Angela Merkel has cast doubt for the first time on Europe‘s chances of saving Greece from financial meltdown and sovereign default, conceding that Europe’s first ever multibillion bailout coupled with savage austerity was not working after two years of crisis that has brought the single currency to the brink of unravelling.
In an interview with the Guardian and five other leading European newspapers, the German chancellor also insisted – against widespread resistance elsewhere in the eurozone and in the UK – that the European court of justice (ECJ) be empowered to police the public spending and budget policies of the 17 countries in the euro.
She also called for the eventual creation of a European political union, with many more national powers ceded to a central government, a strengthened bicameral European parliament, and the ECJ assuming the role of Europe’s supreme court.
Days before the latest crucial EU summit, which – at Merkel’s insistence and evoking scant enthusiasm elsewhere – is to finalise an international treaty between eurozone governments entrenching German-style fiscal and budgetary rigour in all single currency countries, the chancellor admitted to having doubts about the strategy she has pursued throughout the crisis.
“We haven’t overcome the crisis yet,” Merkel said. “Of course, there’s Greece, a special case where, despite all the efforts that have been made, neither the Greeks themselves nor the international community have yet managed to stabilise the situation.”
Asked about the European response over the past two years, during which Berlin has often dictated terms and encountered strong resistance in Brussels, Paris, and at the European Central Bank in Frankfurt, Merkel said: “Good politicians always have doubts, as a way of constantly reviewing whether they are on the right track.”
There were no doubts about her aim – to save the euro and preserve the EU. The reservations concerned the means to those ends.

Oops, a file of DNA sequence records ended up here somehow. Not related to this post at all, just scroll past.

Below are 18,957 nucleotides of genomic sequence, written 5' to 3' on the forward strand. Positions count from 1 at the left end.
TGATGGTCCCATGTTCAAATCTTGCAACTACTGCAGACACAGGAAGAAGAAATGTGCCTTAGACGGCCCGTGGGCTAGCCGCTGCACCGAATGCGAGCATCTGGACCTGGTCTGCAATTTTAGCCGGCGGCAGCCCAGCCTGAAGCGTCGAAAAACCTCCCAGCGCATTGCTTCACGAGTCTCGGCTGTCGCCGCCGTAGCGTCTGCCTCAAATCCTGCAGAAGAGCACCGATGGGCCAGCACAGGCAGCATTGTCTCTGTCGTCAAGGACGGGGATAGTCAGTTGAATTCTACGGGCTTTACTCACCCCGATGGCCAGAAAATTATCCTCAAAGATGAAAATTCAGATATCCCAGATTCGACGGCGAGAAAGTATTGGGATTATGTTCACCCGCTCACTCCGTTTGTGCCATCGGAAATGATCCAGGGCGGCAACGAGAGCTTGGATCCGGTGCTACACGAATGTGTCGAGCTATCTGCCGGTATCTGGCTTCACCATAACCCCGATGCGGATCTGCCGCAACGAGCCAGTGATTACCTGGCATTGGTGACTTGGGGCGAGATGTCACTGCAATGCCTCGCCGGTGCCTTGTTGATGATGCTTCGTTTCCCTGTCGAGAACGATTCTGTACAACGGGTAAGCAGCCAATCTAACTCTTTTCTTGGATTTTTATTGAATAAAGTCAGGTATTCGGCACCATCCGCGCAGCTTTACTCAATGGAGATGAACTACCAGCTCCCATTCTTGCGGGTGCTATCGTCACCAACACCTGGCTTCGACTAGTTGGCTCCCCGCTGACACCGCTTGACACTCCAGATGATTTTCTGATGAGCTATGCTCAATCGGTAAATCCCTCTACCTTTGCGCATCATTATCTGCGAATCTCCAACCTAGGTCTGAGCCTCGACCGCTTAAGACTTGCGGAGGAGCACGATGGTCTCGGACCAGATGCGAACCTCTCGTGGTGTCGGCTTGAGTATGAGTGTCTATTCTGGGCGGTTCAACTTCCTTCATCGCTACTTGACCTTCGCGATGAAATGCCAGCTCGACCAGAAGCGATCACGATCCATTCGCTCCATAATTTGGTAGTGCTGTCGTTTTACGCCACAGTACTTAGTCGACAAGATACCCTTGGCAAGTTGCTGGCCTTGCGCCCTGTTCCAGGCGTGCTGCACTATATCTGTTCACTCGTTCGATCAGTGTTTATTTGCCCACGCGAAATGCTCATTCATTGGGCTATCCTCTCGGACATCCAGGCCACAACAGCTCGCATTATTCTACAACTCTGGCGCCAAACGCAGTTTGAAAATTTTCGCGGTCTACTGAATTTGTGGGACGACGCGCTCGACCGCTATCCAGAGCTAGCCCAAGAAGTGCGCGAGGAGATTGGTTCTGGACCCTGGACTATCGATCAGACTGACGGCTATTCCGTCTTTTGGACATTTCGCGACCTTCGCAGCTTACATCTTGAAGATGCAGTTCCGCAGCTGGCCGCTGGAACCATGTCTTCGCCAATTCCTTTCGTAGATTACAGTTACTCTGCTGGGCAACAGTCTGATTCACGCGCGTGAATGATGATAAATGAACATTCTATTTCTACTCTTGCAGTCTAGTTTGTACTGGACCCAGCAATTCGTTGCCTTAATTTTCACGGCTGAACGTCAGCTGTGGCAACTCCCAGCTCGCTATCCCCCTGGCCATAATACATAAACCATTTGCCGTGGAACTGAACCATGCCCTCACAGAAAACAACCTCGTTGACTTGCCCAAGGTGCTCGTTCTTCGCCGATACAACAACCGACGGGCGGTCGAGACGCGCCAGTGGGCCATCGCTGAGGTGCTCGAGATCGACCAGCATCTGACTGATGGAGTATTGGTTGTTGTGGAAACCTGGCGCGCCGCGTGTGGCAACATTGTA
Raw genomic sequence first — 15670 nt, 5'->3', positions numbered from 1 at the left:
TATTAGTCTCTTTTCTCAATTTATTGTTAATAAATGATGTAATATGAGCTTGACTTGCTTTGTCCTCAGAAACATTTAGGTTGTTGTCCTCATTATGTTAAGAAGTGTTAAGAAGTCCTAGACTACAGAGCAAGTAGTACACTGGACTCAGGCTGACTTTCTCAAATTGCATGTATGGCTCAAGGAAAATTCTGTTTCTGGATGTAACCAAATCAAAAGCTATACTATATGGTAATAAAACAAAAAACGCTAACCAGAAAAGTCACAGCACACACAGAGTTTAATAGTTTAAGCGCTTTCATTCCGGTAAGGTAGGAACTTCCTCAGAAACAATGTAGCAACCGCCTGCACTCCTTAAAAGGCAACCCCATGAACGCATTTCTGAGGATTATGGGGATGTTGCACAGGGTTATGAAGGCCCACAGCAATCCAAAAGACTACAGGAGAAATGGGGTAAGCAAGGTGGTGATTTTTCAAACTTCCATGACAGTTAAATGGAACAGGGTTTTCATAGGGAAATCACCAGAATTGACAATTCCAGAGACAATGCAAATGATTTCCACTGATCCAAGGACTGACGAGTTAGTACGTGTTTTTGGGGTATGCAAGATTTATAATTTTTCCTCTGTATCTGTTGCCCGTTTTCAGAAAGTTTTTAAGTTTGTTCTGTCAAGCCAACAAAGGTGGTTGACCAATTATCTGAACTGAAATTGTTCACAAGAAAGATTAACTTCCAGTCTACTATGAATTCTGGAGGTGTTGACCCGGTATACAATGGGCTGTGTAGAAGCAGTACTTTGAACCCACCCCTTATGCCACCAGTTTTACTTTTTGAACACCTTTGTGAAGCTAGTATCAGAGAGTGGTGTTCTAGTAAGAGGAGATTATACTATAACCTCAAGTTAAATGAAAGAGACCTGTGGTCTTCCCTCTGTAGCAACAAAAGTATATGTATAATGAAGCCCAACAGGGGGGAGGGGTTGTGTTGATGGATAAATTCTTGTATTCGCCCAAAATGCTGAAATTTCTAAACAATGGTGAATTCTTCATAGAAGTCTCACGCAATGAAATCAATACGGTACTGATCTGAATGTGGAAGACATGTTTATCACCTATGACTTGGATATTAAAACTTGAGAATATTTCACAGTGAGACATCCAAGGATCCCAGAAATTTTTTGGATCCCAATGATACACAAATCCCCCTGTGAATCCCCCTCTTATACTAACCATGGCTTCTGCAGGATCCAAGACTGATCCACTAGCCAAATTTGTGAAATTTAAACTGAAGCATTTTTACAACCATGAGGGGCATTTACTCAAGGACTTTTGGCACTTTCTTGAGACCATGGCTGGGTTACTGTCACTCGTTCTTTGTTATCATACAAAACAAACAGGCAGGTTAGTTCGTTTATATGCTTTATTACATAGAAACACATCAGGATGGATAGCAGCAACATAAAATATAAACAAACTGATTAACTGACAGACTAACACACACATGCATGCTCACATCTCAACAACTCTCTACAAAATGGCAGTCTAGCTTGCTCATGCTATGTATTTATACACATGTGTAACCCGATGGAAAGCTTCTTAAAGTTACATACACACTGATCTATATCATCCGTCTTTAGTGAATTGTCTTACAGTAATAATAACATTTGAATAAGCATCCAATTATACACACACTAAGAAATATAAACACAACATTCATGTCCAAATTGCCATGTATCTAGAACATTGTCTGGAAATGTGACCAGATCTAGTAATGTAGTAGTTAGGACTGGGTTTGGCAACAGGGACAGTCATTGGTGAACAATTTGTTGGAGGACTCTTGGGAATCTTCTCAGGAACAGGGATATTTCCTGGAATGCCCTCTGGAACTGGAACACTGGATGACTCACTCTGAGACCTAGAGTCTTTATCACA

With Europe’s worst ever crisis moving into its third year, the chancellor is facing growing resistance to her key aim at Monday’s summit – finalising the “fiscal compact” treaty that is the euro’s new rulebook, foreseeing quasi-automatic fines for fiscal sinners, empowering the Luxembourg-based ECJ to sit in judgment of the 17 countries’ budgets, and establishing legally binding debt ceilings for eurozone governments.
The treaty would enshrine the German model of fiscal and monetarist rigour as binding on the eurozone, in effect outlawing Keynesian economics.
Criticism of the pact and the Merkel policy is getting louder. “A lot of time and energy wasted for nothing,” Luxembourg’s foreign minister, Jean Asselborn, told Der Spiegel this week. “Issues which have more to do with Germany than with Europe are playing an important role.” Last week, a Finnish cabinet minister also attacked the treaty as having more to do with German domestic politics than with saving the euro.
But Berlin looks certain to get its way since it says there will be no new permanent euro bailout fund being established a year early in July without agreement on the new treaty.
Opponents say the pact will do little to stem the immediate crisis. The Germans insist in the medium-term it will prevent a repeat of the profligacy that caused the near-collapse in the first place.